The beat-by-beat dynamics of several cardiovascular signals, including heart rate and arterial blood pressure, shows statistically self-similar properties. This means that shorter segments extracted from these signals may have the same structure of the whole time series, whenever the vertical axis is rescaled by a proper scale coefficient. A "self-similar" signal is thus analogous to a geometric fractal that can be split into small fragments, each containing the whole complexity of the original object. The self-similar dynamics reflects the nature of the complex system generating the signal. Therefore, in recent years a large body of research investigated the self-similar characteristics of cardiovascular signals by estimating their "self-similarity" scale coefficients for better understanding the mechanisms of cardiovascular regulation in health and disease, and for risk stratification. This chapter illustrates the main methods used in literature for assessing the selfsimilarity of cardiovascular time series, especially focusing on methods based on the popular Detrended Fluctuation Analysis (DFA) algorithm. In particular, it reviews applications of DFA that describe the cardiovascular time series in terms of fractal models, with one or more scale coefficients. Furthermore, it illustrates the more recent advancements of the DFA method for describing self-similarity as a continuous temporal spectrum of scale coefficients and for deriving multifractal spectra.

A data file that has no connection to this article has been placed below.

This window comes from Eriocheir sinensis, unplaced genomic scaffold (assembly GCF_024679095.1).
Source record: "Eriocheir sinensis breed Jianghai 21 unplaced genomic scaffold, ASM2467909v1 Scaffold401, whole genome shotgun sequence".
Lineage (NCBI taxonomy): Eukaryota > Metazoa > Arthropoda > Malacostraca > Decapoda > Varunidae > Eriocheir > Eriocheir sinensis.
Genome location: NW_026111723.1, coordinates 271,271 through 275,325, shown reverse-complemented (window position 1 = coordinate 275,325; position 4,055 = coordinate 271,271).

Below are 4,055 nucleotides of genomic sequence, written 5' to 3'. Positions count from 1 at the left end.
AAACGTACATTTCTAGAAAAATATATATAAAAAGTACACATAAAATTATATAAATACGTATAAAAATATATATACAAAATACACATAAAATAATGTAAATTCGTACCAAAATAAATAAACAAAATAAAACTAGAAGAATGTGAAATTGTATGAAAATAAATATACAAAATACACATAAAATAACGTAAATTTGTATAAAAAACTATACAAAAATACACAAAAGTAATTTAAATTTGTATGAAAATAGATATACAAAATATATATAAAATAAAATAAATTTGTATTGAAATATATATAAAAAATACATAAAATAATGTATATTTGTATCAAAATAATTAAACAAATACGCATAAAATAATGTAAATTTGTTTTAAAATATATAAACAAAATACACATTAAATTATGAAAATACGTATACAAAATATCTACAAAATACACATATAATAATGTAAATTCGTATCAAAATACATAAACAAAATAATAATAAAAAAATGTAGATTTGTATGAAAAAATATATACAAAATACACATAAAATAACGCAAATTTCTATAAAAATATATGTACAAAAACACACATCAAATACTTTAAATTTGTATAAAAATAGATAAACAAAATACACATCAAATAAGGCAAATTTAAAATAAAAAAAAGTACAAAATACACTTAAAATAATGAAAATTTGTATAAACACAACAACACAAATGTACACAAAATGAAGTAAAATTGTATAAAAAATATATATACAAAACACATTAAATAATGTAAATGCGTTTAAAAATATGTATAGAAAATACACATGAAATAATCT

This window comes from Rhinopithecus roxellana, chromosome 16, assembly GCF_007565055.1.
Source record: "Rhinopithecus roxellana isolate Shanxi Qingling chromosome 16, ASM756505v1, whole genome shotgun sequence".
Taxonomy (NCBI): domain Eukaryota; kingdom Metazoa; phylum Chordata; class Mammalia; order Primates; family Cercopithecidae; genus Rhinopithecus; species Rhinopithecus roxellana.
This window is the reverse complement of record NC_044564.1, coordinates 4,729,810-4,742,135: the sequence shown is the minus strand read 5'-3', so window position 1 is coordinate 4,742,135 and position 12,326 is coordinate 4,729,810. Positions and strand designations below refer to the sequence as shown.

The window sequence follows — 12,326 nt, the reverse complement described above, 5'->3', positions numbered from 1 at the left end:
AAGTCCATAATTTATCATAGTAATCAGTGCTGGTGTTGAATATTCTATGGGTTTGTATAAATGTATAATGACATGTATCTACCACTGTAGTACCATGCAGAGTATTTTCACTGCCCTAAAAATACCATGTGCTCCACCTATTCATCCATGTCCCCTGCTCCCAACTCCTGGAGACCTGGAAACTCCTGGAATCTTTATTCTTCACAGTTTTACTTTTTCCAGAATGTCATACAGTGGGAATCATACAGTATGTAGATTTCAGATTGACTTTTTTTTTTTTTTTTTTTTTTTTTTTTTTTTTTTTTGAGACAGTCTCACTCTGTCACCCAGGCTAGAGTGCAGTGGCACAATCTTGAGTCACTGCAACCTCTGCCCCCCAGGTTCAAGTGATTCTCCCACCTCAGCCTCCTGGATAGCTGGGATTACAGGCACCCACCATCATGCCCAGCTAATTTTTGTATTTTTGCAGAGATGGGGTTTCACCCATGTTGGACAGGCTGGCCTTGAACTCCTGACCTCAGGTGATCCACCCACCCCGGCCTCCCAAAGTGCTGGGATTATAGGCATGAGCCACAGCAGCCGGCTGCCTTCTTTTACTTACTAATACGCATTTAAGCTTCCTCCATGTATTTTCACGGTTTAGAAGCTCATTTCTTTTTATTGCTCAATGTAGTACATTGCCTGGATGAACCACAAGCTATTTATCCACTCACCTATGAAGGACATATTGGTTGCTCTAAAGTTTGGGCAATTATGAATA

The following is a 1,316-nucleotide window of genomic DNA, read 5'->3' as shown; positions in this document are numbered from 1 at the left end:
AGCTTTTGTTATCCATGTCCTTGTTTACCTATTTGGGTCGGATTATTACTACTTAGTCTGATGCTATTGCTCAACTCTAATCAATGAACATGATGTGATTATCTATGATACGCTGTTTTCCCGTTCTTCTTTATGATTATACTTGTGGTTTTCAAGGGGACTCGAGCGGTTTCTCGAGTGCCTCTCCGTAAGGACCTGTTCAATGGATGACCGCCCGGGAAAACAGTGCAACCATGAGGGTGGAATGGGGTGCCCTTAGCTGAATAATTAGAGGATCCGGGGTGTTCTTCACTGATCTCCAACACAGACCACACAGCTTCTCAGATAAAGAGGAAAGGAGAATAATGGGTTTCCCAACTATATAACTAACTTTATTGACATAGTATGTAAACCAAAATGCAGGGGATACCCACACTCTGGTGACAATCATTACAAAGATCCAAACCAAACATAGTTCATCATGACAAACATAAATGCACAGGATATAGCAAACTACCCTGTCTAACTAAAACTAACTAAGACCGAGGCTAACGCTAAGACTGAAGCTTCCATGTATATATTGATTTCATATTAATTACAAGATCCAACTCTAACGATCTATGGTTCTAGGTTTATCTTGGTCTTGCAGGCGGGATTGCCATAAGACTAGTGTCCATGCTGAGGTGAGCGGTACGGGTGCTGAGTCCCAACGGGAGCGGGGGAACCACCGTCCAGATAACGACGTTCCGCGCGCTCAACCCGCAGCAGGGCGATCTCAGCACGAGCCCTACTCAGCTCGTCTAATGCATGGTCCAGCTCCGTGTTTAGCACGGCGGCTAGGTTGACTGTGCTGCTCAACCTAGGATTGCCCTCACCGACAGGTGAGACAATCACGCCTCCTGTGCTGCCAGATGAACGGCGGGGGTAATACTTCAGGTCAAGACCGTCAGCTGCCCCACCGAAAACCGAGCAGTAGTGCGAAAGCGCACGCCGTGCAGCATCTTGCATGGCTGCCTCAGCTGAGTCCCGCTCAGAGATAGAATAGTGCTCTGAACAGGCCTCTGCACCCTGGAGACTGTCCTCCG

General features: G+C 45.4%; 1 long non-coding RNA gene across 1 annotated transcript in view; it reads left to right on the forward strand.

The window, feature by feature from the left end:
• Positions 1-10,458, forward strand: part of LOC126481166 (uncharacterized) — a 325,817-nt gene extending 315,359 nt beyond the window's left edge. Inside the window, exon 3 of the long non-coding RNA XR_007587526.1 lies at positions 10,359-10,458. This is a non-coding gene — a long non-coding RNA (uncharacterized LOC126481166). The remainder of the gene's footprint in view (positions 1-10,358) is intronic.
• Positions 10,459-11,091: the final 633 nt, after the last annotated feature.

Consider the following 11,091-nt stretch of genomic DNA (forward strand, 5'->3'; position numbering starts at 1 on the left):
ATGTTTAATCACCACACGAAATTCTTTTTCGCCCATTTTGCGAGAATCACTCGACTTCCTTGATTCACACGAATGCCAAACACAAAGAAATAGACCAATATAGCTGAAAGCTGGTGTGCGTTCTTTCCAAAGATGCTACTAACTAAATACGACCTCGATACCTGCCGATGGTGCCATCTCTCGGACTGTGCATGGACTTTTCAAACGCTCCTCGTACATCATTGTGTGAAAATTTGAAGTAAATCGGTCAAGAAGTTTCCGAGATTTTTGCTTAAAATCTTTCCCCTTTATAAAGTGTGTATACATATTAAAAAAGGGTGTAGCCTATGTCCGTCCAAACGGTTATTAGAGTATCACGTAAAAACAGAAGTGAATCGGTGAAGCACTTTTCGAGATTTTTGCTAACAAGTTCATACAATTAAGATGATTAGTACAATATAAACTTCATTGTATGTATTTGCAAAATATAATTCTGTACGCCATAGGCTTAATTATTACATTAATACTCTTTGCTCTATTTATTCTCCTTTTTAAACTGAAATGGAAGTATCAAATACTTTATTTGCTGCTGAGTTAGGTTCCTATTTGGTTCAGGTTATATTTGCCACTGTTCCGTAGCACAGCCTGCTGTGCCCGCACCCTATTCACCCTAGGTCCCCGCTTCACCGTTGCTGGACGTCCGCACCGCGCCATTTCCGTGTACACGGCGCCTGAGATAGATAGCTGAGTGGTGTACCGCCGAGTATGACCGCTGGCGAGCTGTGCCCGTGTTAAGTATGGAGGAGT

|Title of host publication||Complexity and Nonlinearity in Cardiovascular Signals|
|Publisher||Springer International Publishing AG|
|Number of pages||36|
|Publication status||Published - Aug 9 2017|
ASJC Scopus subject areas
- Health Professions(all)